Sarina Chand

Department of Materials Science and Engineering

Research Associate


In 2015, Sarina completed her Master’s degree in Chemistry at the University of Birmingham. Her dissertation focused on ferrocenyl beta blockers, investigating the organic synthesis of combining ferrocene and other organometallic compounds into Propranolol, used to prevent angina and heart attacks and treat high blood pressure.

After graduating with a MChem, Sarina went on to pursue a multidisciplinary PhD at the University of Sheffield with Dr Frederik Claeyssens and Dr Barbara Ciani in 2015.

Research interests

Sarina’s work investigates membrane fluidity in two-dimensions using FRAP and LSPR methods on solid-supported lipid bilayers. The in vitro cell membrane models were optimised to investigation membrane kinetics upon different cellular membrane components. Sarina’s research project utilizes expertise within different fields from surface chemistry, biochemistry and biophysics. Sarina’s research interests include analytical chemistry, in vitro models, biological kinetics, data science and programming languages used for large-scale data analysis.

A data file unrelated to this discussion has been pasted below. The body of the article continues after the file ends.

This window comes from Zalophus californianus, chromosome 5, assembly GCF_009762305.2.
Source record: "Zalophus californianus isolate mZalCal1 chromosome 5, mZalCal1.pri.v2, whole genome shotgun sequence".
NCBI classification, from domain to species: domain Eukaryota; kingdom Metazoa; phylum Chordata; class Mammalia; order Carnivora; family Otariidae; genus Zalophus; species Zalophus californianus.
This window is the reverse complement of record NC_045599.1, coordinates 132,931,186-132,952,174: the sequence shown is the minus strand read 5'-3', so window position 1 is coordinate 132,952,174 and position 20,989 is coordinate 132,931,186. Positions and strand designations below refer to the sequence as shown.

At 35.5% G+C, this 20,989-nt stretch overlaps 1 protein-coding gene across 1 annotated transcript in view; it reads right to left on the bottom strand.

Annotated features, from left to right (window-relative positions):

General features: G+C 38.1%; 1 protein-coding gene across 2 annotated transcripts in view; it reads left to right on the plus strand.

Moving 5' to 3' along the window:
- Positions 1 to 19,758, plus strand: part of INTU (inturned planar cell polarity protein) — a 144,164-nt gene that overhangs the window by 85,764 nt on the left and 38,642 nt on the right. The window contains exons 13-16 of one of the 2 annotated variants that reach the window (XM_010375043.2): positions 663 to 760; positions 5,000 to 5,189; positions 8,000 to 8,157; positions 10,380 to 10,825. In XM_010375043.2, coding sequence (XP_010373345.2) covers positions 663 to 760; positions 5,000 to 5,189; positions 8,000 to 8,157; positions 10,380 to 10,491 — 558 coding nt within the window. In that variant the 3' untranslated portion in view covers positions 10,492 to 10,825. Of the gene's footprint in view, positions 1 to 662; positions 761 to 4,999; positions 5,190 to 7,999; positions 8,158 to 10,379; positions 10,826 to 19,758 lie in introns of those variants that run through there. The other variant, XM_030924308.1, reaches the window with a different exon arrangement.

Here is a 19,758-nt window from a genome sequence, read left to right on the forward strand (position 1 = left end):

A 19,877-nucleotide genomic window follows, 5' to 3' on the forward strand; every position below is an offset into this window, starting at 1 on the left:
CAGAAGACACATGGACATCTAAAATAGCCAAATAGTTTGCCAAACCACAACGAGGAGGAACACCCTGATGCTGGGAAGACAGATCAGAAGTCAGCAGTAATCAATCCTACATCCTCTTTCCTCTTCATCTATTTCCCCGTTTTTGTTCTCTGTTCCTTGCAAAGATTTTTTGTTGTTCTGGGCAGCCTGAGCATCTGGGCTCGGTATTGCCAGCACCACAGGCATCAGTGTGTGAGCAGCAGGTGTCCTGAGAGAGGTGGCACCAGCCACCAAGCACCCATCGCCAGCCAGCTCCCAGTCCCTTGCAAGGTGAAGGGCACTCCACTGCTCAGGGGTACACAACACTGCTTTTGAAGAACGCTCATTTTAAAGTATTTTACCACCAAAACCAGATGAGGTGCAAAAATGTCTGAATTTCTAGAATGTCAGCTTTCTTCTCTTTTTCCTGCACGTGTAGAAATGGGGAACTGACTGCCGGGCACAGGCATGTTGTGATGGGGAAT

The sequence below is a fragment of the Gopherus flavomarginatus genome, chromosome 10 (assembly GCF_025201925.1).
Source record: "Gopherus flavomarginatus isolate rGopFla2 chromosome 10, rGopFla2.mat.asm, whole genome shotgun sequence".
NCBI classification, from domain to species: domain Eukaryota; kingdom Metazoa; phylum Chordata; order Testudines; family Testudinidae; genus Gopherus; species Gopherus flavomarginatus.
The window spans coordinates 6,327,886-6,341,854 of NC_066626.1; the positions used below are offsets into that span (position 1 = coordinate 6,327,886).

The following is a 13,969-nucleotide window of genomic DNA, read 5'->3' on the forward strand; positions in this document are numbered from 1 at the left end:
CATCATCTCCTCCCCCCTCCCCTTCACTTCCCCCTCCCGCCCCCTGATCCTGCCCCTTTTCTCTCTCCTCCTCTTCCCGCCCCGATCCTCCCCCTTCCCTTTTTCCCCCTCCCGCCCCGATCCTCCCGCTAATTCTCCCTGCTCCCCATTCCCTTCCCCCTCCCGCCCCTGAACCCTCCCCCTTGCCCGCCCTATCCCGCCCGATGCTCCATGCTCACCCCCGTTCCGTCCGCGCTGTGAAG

Sarina initiated a collaboration with Insplorion, a Swedish company, which develops instruments based on NanoPlasmonic Sensing (NPS), a technology that allows the study of nano processes on surfaces. Sarina completed a placement with Insplorion in Sweden, where she initiated her experimental work upon sensing with solid-supported lipid bilayers. Further information regarding her time spent at Insplorion can be found here:

Sarina has been awarded various fundings to continue her collaboration with Insplorion and is currently working on a scholarship. Her work combines robust surface functionalisation techniques onto Insplorion’s sensors to be used as a protein-based biosensor, to synthesise a new biosensing platform to investigate biomolecular interactions. 


Chand, S., Beales, P. A., Claeyssens, F., & Ciani, B. (2019). Topography design in model membranes: Where biology meets physics. Experimental Biology and Medicine, 244, 294–303.